On January 18th, 2016, the foundation Process IT Innovations organized a workshop at Umeå University on the digitalization of process manufacturing, including mining, forestry, and biochemical production. The workshop was attended by researchers, IT professionals, and representatives from the industrial sector, and together they formulated a number of scenarios of where the on-going development might lead.
Process IT anticipates that the factories of the future will be virtual, intelligent, and autonomous. By ‘virtual’ is meant that the factories will be simulated at a detailed level to understand how changes in e.g. temperature, machinery, raw material, etc. affects their performance. The factories will be ‘intelligent’ in the sense that they will be equipped with sensors that feed data analytics systems, to e.g. predict the quality of the produced goods and discover optimization opportunities in the production line. Finally, the factories will be ‘autonomous’ in that the need for manual operations will be reduced to situations that are out of the ordinary, e.g. machine break down. This is particularly interesting for the mining industry where productivity is hampered by the fact that every time they blast, all personel must be evacuated and cannot be allowed to re-enter before the mine has been properly ventilated.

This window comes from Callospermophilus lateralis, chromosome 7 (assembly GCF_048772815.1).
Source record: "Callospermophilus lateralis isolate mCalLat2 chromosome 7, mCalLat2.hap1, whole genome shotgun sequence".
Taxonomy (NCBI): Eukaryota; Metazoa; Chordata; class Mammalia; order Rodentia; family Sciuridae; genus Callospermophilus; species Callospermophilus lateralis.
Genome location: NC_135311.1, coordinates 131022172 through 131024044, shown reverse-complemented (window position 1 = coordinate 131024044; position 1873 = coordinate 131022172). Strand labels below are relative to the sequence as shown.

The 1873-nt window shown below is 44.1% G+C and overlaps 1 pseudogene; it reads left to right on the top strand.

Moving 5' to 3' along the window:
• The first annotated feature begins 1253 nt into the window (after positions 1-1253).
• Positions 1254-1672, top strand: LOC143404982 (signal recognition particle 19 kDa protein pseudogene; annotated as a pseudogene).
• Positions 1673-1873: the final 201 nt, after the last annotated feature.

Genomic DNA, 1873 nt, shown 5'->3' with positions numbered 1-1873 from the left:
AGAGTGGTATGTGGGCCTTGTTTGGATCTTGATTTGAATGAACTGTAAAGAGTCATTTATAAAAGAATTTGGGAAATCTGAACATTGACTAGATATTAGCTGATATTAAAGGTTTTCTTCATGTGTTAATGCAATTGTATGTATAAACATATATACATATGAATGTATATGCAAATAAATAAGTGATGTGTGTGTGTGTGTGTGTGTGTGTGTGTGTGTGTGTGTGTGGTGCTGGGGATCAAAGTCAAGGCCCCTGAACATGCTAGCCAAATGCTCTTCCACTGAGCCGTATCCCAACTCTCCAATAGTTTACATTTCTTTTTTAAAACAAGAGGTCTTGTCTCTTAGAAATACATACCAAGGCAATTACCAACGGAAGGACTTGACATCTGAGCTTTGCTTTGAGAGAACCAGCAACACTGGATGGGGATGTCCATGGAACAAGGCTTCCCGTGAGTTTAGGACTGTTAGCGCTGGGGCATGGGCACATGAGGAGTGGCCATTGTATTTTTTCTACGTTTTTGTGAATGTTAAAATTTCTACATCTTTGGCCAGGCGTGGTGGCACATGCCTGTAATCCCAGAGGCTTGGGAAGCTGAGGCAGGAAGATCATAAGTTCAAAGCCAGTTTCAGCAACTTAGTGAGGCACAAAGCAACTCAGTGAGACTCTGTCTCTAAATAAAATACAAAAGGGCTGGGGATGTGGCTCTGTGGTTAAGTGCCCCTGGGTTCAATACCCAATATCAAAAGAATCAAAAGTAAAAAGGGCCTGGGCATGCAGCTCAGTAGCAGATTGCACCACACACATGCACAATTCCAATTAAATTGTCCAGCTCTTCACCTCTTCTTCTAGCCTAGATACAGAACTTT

A recurring theme was the need for fast and robust data analysis. Most factories are already well-equipped with cameras to monitor the production work flow, but the analysis is made by human operators. This is typically a tedious and difficult task. It is known that malfunctions to the paper production line can be predicted from the video data, but the indicative changes are small, rare, and may occur upstream or downstream from the eventual break-down point. On the upside, the evidence from the video data can be strengthened by combining it with other sensor data. However, the industry representatives stressed that they will not accept black-boxes; since they are ultimately responsible for the product quality and staff safety, the strongly prefer open-source solutions where the source code is available.
We thus see an interesting use case for the MICO platform, as it is designed to support cross-media analysis, and the importance of provenance and scalability were recognized already in the design phase. Another point in favor of MICO is that MICO is at heart an open-source framework, which is completely in line with the industries need for transparency.